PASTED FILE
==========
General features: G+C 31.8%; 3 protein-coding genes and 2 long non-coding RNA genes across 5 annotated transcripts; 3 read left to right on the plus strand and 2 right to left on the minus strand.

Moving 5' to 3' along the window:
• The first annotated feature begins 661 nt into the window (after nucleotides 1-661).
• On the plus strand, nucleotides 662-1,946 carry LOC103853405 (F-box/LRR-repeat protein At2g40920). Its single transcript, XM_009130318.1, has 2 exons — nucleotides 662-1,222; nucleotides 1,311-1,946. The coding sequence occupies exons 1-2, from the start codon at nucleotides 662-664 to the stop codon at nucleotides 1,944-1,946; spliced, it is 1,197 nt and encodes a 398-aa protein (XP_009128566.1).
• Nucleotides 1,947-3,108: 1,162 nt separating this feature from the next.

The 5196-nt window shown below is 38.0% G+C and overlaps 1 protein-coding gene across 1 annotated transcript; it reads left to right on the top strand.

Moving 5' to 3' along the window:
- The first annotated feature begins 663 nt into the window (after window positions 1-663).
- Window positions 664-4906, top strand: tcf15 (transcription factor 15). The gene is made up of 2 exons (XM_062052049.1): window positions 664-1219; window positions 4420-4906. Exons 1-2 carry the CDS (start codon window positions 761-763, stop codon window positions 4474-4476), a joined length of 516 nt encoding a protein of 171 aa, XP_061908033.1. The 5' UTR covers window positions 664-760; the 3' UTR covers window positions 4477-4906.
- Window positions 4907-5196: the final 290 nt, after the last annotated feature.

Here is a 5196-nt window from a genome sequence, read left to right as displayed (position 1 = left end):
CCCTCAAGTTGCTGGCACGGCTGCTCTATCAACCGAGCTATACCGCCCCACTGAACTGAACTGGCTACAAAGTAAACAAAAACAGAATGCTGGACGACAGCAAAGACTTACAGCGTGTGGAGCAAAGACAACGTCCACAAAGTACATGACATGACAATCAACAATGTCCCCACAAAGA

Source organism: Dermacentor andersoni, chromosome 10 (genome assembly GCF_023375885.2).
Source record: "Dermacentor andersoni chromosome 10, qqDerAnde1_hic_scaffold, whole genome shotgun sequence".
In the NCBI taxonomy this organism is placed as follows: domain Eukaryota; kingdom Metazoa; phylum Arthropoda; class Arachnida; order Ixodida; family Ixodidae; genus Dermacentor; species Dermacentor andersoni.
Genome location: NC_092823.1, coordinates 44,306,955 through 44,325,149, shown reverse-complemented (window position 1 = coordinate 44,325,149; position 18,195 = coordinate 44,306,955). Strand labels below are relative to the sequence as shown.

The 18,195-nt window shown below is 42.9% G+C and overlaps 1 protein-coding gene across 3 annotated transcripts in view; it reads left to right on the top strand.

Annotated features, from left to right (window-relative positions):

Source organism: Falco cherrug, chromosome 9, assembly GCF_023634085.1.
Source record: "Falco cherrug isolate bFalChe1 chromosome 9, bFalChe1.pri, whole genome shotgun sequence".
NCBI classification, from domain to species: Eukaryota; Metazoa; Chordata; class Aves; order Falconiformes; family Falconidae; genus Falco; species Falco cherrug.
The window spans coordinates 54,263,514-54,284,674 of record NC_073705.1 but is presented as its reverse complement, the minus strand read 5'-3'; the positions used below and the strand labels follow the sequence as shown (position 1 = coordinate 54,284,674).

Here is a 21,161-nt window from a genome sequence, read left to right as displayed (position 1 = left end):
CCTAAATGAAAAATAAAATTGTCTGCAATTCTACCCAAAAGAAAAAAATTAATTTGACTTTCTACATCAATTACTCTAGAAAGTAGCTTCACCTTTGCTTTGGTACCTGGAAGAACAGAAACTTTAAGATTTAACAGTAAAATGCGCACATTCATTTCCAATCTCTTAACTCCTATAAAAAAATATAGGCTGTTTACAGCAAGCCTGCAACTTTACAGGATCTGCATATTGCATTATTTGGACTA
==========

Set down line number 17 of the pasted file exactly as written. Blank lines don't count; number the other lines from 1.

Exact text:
The 18,195-nt window shown below is 42.9% G+C and overlaps 1 protein-coding gene across 3 annotated transcripts in view; it reads left to right on the top strand.